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I'm wondering how it is possible to create a class in Objective-C that cannot be allocated (or init)?

I'm trying to replicate the SKDownload Apple class (StoreKit framework) and I noticed that the documentation doesn't mention any alloc or init methods. This may be missing in the documentation but present in the code ? (some .h declaration missing to prevent us from using this method?). I've tried to +alloc-init this class and either alloc and init return null.

What I'm trying to achieve is a class B that possesses only getters, that can only be created by a class A (just like factory methods would do - only A can create and return B instances, but the user cannot create B directly).


@interface A : NSObject
// Only A "+createB" class method can create B instances
+ (Second *)createBWithValue:(int)value;

@interface B : NSObject
- (id)init; // return nil
+ (id)alloc; // return nil
- (int)value; // this returns the value passed from A

Question 1: How would you proceed to create such classes? Is is possible ?

Question 2: How can - (int)value on B return the value passed in the class method in A? (knowing that +alloc, -init and/or other memory allocation methods may be nullified since users cannot create B classes directly - also custom initWithValue methods in B may be unavailable too)

I'm a little confused on how the Apple engineers do that..are there hidden methods that Apple doesn't want me to use?

Thanks you.

share|improve this question
@implementation Foo +(id) alloc { return nil; } @end – user529758 Aug 22 '13 at 20:21
Side note: SKDownload does have alloc and init methods—Apple's class documentation just excludes inherited methods. – mipadi Aug 22 '13 at 20:25
Yep, the absence of alloc/init in the docs does not indicate that those should not be used. Apple docs pretty much always omit inherited methods with no new semantics. Eg, NSDateFormatter doesn't list alloc or init, but you certainly must use those to use the class. – Hot Licks Aug 22 '13 at 20:50
@Nicolas: Not necessarily. There is a different designated initializer (initWithXPCEncoding:), as seen here: But again, there's also an alloc and init method that do what you would expect (that is, return an instance of the class). – mipadi Aug 22 '13 at 21:14
@Nicolas: The nm tool:… – mipadi Aug 22 '13 at 21:27
up vote 2 down vote accepted

I noticed that the documentation doesn't mention any alloc or init methods

From the documentation:

Your app never directly creates a SKDownload object. Instead, after a payment is processed, your app reads the transaction object’s downloads property to retrieve an array of SKDownload objects associated with the transaction.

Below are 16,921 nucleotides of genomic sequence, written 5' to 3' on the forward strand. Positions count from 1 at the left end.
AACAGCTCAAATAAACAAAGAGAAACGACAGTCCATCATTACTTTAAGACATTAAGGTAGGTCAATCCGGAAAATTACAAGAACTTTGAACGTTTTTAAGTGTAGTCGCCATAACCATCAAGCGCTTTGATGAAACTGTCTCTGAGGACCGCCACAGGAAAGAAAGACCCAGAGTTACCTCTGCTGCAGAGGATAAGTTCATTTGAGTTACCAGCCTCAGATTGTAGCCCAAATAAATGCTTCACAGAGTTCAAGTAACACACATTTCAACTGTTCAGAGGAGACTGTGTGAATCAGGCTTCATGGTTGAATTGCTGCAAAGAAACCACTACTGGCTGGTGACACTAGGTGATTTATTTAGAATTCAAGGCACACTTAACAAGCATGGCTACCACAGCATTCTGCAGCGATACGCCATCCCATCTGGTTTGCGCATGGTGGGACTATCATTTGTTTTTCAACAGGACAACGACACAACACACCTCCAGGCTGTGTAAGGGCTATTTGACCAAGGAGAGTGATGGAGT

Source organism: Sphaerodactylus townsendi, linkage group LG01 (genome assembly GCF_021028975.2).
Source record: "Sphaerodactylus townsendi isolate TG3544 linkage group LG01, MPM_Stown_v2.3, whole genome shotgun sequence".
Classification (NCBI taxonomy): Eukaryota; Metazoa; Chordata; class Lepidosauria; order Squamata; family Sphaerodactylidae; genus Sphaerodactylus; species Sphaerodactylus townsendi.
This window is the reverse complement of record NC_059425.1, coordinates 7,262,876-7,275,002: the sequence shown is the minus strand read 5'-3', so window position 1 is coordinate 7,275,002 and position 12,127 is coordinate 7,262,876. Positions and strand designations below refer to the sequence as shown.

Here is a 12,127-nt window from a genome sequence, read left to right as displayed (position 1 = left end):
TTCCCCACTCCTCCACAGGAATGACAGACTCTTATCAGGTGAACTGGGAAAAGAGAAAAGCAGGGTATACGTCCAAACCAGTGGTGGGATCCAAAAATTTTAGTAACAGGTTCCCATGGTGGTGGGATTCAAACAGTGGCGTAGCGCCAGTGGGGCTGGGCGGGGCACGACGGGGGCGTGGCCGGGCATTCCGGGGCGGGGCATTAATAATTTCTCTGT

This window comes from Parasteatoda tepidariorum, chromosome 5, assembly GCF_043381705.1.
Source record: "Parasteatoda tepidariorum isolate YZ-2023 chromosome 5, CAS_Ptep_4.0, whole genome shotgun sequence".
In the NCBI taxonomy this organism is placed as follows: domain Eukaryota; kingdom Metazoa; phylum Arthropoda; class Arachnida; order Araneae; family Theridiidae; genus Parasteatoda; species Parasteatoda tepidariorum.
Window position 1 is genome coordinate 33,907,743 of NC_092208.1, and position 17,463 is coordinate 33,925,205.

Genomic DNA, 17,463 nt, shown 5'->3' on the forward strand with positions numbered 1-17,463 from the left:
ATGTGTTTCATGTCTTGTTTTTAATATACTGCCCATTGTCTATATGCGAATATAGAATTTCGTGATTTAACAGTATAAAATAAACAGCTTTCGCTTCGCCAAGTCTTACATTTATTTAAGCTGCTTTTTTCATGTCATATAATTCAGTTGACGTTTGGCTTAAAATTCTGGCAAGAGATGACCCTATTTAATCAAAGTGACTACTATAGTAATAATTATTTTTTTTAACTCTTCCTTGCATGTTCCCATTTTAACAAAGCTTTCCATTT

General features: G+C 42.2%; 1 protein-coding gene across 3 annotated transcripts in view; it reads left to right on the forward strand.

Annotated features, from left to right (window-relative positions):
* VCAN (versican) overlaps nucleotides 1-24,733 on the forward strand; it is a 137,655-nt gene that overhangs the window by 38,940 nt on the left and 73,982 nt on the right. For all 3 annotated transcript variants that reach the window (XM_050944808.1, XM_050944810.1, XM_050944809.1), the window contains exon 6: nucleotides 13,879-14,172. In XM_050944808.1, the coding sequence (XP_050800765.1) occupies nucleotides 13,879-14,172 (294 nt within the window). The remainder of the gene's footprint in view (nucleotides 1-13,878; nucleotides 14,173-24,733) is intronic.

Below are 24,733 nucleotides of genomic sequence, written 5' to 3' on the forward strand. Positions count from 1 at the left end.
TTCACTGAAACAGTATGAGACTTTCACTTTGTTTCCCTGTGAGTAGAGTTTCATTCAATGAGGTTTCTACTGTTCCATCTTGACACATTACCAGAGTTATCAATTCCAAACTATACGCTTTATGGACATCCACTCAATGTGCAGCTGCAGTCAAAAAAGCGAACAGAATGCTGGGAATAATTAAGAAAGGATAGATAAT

are there hidden methods that Apple doesn't want me to use?

Yes. There are a great many hidden methods that Apple doesn't want you to use.

So, the idea is that you're not supposed to create instances of SKDownload yourself, and for that reason the initialization method isn't part of the public API. That doesn't mean that there isn't a way to create SKDownload instances, just that there's not a public way for you to create them.

It's pretty common for classes to limit allocation or initialization. Singleton classes, for example, will often override +allocWithZone: such that it only allocates a new object if one hasn't already been created; if one exists, it returns that object instead (and the initializer basically does nothing).

Hide the initializer.

If you want to create a class like that yourself, override the inherited initialization method(s) (probably just -init) so that they return nil or maybe even throw an exception. Implement your own initializer, but keep it out of the public interface for the class:

// B.h
@interface B : NSObject
@property(readonly) int value;

// B.m
@interface B ()
@property(readwrite) int value;

@implementation B
    if ((self == [super init])) {   // not really necessary since NSObject's -init doesn't do anything
        _value = v;

     @throw [NSException exceptionWithName:@"Don't do that!" 
                                    reason:@"You shouldn't instantiate B yourself."

Private mutable subclass.

Another option is to create an immutable class with the read-only accessors you want, and a private mutable subclass that has read-write accessors. You can implement -copyWithZone: in the mutable subclass so that you get an immutable object when you make a copy. This all amounts to about the same thing I described above -- either way, you're hiding the creation mechanism from the client.

share|improve this answer
I think this is not answering OP's question. He's not asking how to alloc-init an SKDownload instance. He wants to imitate the behavior of that class (i. e. alloc-init returns nil, only the owner and God know how to instantiate it.) – user529758 Aug 22 '13 at 20:26
Yes, I understood that. This what I'm trying to replicate. I don't want my framework users to be able to instantiate some classes B, but I want them to be able to use classes B instances (that I may return my users via class methods). – Nicolas B. Aug 22 '13 at 20:26
@Nicolas I've only told you that twice within the last 20 or so minutes >.< 1. As you see in the example, B does NOT override alloc to return nil. 2. Even if it did, class_createInstance() still works. – user529758 Aug 22 '13 at 20:44
@Nicolas That'd do it, except that I wouldn't change +alloc. Just hiding the initializer should be enough for most purposes. – Caleb Aug 22 '13 at 20:44
@Nicolas: Apple doesn't hide the initialization mechanism. You can still call [[SKDownload alloc] init]—but you shouldn't, according to the API, because those methods won't do anything interesting or useful. – mipadi Aug 22 '13 at 21:16

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